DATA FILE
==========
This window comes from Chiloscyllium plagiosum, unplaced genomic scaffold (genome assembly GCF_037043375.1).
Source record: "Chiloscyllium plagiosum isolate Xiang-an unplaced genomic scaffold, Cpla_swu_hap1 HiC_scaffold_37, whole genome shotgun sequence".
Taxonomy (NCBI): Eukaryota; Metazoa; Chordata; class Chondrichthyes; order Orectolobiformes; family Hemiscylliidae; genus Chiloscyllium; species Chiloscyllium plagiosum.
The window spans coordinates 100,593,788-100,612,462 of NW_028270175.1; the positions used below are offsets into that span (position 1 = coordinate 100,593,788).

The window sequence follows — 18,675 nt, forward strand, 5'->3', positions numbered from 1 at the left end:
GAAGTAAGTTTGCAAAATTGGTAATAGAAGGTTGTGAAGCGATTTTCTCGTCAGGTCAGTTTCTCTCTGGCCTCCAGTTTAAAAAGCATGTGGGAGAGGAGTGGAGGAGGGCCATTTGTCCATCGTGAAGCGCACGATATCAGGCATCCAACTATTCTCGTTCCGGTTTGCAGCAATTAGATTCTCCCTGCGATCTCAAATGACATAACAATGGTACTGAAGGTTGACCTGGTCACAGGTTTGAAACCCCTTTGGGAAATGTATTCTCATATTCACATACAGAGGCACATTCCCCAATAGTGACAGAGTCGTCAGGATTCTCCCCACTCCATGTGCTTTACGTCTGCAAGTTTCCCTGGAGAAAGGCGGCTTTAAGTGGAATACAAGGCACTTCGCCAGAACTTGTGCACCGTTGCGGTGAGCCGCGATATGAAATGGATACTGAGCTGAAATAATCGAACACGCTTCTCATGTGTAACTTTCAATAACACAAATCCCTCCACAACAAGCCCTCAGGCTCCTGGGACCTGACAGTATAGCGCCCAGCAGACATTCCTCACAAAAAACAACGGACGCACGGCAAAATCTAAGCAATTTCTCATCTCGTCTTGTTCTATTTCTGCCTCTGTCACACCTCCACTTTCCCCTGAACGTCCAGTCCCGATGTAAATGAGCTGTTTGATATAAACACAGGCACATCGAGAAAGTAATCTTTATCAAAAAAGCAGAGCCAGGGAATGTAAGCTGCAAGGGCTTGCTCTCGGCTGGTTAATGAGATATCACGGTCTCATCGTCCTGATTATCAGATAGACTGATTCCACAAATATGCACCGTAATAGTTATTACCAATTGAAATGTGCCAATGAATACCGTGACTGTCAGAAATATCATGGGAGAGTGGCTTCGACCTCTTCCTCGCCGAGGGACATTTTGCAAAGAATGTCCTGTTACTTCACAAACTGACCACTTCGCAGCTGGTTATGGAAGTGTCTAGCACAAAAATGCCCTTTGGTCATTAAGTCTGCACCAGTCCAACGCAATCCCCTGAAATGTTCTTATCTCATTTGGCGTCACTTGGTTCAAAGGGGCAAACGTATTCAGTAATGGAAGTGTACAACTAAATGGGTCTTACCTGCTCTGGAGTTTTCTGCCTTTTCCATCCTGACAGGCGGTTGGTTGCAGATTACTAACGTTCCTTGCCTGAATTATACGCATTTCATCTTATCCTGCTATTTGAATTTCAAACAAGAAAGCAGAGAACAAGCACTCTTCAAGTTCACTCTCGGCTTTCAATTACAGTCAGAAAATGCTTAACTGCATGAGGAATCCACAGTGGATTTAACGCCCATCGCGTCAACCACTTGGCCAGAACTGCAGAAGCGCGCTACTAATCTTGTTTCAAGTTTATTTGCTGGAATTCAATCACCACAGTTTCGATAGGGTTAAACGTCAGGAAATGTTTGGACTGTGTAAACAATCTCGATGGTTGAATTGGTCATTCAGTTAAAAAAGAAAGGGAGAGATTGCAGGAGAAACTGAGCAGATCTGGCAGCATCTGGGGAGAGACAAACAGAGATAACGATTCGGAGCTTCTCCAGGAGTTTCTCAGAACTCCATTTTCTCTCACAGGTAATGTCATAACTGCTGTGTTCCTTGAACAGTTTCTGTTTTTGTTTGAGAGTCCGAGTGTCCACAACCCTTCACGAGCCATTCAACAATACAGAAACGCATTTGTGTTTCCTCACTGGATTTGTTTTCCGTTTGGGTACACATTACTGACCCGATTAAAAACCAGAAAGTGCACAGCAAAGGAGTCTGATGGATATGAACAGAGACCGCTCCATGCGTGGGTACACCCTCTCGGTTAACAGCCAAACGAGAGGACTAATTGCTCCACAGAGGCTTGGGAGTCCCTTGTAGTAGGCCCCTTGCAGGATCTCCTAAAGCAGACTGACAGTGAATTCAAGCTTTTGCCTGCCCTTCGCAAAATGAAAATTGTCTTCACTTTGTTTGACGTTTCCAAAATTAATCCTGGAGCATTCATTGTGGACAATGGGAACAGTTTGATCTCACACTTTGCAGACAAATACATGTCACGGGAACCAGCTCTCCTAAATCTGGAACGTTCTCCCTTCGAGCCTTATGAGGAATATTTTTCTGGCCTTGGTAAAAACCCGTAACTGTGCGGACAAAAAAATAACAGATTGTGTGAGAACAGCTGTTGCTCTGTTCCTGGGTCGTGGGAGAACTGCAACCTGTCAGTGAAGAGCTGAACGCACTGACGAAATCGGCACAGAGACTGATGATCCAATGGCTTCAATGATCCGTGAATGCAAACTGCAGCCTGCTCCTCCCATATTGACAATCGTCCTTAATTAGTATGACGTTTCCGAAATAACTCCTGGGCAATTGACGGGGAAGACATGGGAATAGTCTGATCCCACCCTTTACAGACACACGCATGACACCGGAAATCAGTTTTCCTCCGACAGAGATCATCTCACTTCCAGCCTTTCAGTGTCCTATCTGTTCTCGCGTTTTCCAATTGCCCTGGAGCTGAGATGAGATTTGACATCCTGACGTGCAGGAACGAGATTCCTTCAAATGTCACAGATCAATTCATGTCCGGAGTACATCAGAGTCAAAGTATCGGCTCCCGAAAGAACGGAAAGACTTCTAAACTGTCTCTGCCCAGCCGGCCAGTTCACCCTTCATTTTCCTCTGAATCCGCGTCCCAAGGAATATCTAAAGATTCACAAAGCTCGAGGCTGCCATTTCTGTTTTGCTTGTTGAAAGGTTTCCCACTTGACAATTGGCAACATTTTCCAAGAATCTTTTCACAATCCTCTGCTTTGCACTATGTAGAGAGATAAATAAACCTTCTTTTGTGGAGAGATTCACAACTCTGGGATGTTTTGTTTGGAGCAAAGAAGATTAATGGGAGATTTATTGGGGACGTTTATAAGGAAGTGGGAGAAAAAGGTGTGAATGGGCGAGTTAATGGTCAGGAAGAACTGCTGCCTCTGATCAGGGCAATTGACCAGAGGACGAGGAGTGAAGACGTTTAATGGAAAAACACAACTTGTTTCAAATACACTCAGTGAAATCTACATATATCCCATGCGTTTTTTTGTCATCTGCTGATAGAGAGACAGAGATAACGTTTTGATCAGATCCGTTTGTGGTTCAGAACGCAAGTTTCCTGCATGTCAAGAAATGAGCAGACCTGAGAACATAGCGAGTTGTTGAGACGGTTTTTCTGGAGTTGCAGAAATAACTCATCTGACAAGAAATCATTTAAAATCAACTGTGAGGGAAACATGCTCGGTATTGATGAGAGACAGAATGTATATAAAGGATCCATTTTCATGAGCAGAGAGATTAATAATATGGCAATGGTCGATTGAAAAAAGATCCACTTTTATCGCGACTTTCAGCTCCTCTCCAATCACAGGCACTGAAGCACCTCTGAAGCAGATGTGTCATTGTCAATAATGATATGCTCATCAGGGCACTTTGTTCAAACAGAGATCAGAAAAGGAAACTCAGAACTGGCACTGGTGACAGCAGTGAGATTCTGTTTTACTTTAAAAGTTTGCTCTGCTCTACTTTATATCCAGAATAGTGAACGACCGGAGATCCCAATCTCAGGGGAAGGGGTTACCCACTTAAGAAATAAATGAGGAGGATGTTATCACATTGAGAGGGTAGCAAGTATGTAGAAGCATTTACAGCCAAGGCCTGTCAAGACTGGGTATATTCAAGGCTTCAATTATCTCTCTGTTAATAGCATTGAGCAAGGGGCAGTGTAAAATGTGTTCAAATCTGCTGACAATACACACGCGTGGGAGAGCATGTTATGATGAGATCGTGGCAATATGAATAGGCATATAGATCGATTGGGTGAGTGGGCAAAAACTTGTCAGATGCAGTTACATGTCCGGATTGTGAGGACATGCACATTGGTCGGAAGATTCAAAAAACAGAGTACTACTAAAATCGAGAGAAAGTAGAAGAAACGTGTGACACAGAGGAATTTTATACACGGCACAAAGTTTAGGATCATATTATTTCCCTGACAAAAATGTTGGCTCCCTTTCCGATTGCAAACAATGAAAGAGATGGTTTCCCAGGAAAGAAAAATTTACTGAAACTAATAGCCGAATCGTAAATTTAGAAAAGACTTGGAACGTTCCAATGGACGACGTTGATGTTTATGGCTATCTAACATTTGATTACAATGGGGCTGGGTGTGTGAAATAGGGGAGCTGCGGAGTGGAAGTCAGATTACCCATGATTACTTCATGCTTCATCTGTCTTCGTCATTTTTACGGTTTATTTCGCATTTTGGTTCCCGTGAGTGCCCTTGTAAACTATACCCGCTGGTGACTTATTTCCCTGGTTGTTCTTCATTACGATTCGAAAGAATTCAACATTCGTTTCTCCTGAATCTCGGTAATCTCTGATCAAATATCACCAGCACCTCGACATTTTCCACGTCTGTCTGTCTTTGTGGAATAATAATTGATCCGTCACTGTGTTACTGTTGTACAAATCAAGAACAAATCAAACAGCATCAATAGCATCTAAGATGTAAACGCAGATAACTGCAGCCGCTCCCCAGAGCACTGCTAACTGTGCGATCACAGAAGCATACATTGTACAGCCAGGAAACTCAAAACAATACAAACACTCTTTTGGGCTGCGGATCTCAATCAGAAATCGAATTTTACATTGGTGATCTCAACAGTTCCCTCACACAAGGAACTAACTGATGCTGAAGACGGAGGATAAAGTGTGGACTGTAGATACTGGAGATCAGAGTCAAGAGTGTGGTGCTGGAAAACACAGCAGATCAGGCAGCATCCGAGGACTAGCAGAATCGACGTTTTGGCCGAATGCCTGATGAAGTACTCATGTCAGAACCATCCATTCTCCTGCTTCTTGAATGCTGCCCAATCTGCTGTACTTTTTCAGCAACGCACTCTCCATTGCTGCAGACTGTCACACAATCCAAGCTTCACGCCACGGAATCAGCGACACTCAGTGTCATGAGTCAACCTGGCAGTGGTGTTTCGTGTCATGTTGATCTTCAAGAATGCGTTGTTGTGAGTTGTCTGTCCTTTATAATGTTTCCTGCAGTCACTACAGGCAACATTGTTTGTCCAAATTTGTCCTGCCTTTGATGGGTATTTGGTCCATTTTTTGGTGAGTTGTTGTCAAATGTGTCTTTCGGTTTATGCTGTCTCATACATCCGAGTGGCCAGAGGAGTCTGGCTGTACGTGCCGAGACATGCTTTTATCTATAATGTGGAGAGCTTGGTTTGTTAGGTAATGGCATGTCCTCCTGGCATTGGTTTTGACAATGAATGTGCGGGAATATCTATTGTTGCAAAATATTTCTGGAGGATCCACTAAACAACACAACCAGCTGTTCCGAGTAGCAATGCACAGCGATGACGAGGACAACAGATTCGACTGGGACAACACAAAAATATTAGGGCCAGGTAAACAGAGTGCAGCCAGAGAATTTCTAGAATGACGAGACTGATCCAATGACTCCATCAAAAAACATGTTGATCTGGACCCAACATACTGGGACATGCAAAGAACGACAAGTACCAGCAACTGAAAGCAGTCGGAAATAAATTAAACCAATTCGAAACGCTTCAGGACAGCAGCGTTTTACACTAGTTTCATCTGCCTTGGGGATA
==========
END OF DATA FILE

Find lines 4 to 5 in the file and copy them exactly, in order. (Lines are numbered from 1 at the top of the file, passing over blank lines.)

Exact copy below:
The window spans coordinates 100,593,788-100,612,462 of NW_028270175.1; the positions used below are offsets into that span (position 1 = coordinate 100,593,788).

The window sequence follows — 18,675 nt, forward strand, 5'->3', positions numbered from 1 at the left end: